Good luck. He sounds like a great little dog if you can get him over this issue. : )

 

Dana

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My dog, Bandit (a Boston Terrier) has the same issues and to make it worse, it is something that recently started as he has been in fly ball for a couple of years now! We've tried everything suggested in the previous posts and nothing (though when someone else runs him, his meltdowns are not as frequent, so it might be me) really works!

 

A couple of things to try. If he is an anchor dog (Bandit is one, cuz he is also the height dog), hold him, turn away from the lane, so he does not see the other dogs run. After the last dog passes (and I'm talking a huge pass), get him set/focused on the box and bowl/run with him. You can run up to the start line with him, but of course, don't pass it. Bandit wears a harness so I just hold onto him until the last second. We start at the 10 ft mark, because he is little, and tires quickly.

 

Also, during practice, the dog spins, and before you put him back in the crate, make sure the box loader takes the ball out of the box, so as not to reward him for spinning. I hope that all makes sense.

 

That's all I have, and I'll be following this thread for, hopefully, more tips! It is so frustrating because it started so suddenly and we can't put our fingers on it.

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I am well versed in the spinning dog. My acd has done this for years (many acds seem to have the problem actually). Only in the last 2-3 years have I been able to get them under control. We can go tourneys without spins and if she does spin at a tourney it may be 3 all weekend. If she spins then on her return she does not get her tug and she is put into a down as discipline. This seems to work for the short term.

 

Anyways, we tried many things including if she spun in practice we had someone step in before she even got a full run in and pulled her out. Nothing seemed to work and it seemed we would figure out one thing that caused the spins and a couple tourneys later something else would cause them. Initially Foster's spins were caused by collisions - she had dogs not willing to move out of the lane and she would just take them out in her younger days. She had right of way so she taught dogs to move.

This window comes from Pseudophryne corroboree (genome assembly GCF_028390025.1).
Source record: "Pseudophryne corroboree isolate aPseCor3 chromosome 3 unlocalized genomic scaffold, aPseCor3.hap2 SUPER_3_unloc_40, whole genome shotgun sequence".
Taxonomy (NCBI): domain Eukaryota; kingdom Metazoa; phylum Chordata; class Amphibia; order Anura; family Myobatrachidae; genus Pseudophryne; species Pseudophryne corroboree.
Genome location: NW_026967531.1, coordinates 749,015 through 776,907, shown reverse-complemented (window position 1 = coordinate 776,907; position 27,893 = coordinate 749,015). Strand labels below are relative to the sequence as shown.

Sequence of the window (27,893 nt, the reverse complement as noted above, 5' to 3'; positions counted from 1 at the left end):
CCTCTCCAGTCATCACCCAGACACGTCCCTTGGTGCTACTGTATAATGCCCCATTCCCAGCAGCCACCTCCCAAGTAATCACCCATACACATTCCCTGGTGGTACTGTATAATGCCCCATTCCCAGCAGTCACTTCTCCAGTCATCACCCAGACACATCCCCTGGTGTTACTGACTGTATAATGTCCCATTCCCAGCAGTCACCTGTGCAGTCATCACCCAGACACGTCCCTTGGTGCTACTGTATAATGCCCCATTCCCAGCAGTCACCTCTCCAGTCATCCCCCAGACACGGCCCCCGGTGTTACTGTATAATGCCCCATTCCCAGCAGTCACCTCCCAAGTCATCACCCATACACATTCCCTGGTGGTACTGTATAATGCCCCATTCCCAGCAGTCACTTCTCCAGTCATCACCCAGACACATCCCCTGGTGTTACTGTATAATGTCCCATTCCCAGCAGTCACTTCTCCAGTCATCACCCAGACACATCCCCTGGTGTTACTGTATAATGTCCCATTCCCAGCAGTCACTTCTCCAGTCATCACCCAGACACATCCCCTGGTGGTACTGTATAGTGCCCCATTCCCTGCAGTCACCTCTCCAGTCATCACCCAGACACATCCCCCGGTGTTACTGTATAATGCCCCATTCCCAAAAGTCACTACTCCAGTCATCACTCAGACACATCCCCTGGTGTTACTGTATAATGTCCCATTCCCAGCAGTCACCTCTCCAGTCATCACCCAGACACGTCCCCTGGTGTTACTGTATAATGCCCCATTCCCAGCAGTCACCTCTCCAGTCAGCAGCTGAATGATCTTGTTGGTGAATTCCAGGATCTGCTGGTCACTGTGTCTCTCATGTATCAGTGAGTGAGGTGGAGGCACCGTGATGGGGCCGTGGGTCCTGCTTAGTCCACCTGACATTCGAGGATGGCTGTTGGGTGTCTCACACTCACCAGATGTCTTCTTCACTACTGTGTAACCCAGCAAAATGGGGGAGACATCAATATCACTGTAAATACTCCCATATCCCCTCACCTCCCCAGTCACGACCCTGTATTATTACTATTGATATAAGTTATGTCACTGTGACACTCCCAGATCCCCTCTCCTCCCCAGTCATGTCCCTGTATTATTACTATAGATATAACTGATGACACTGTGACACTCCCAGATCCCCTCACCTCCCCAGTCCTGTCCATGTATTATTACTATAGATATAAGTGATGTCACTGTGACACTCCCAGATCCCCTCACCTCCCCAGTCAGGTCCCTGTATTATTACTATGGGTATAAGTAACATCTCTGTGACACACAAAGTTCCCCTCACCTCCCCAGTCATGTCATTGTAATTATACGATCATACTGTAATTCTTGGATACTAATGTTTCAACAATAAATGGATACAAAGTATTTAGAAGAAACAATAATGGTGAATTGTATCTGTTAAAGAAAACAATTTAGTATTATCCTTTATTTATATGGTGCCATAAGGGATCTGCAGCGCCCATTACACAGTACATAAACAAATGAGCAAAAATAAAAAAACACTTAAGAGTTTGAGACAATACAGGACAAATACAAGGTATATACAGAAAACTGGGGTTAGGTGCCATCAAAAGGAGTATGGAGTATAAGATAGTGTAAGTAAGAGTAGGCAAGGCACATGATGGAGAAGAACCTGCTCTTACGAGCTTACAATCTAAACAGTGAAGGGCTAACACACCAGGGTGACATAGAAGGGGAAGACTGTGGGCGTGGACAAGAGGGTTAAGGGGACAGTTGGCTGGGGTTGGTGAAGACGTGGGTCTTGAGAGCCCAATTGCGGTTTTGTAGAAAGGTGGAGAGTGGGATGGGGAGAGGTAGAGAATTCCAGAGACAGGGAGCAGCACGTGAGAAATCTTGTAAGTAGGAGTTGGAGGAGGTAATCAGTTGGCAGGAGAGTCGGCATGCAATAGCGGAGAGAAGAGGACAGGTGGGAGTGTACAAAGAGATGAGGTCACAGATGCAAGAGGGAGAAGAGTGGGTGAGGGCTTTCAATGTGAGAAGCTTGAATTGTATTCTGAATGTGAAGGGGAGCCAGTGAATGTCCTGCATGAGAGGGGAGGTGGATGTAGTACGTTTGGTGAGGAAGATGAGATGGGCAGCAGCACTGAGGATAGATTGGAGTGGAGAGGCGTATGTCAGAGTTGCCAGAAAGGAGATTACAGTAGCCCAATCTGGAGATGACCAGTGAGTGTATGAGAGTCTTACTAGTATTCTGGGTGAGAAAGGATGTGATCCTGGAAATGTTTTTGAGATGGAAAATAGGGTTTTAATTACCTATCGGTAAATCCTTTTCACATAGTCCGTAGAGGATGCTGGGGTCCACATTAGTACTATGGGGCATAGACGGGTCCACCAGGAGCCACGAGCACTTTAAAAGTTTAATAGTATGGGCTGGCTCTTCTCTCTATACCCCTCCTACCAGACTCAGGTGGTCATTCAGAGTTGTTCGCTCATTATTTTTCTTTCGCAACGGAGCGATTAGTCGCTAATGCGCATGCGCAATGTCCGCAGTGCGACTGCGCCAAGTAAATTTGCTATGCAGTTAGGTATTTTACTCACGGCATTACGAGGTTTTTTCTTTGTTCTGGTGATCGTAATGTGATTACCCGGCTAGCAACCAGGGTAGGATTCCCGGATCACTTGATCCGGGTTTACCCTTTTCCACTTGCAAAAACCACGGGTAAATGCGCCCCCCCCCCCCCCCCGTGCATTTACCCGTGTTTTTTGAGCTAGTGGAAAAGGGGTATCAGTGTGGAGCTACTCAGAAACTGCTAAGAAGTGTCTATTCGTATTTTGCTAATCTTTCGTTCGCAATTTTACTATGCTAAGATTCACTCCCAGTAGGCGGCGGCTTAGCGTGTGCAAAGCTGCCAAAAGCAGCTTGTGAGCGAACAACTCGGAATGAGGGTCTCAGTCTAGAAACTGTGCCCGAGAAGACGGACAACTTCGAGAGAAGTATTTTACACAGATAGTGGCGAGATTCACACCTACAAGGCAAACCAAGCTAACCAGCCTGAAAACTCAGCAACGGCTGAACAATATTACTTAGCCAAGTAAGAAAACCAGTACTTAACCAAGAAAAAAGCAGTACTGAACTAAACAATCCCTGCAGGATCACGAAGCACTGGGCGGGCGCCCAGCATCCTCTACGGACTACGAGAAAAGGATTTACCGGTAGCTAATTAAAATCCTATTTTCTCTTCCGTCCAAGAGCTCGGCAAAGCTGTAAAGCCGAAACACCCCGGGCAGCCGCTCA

Some of things that cause the spins: not comfortable passing, people yelling GO which sounds like NO, cheerleading the dog down the lane which means yelling at them the whole way, dogs hogging the lanes and not giving the passing dog much room menaing dogs lunging and barking as the dog passes, a problem with running away from the owner, being to revved up, etc... you get the drift. You may want video what is happening when the dog spins and when it is not. What is the returning dog doing, what is the handler doing, etc... see if you can figure out where the problem is coming from like the handler holding the dog different, using different release words

 

Now after saying all that I have only found one solution to Foster spinning which involves a couple things.

 

1. I pick up Foster all 30lbs of her every single heat and I have my back to the lanes

2. I do not rev her and I do not say a word when I release her

3. I set her down just before I need to release her and send her down the lane.

4. As soon as I release her I give short backwards pull on her and I take off running. I know where her feet need to be to get a good pass so when I set her down I put her front feet about 6 inches ahead so when I pull her back which is about 6 inches her feet are in the correct place. The pull backwards put me just a hair ahead of her on the lanes so when I take off running she wants to follow. She will concentrate on catching me and not worried about what is going on around her. And yes sometimes I get lazy on the pull backwards but I still run.

 

I definitely get a lot of exercise running Foster since I run with her every single heat up and back and we are usually somewhere back in the 50-60' range. With spinning dogs you cannot be a lazy handler.

 

Please let me know if the above makes sense. If not, I can see if we have any video out there of me running Foster or I can try to explain in more detail.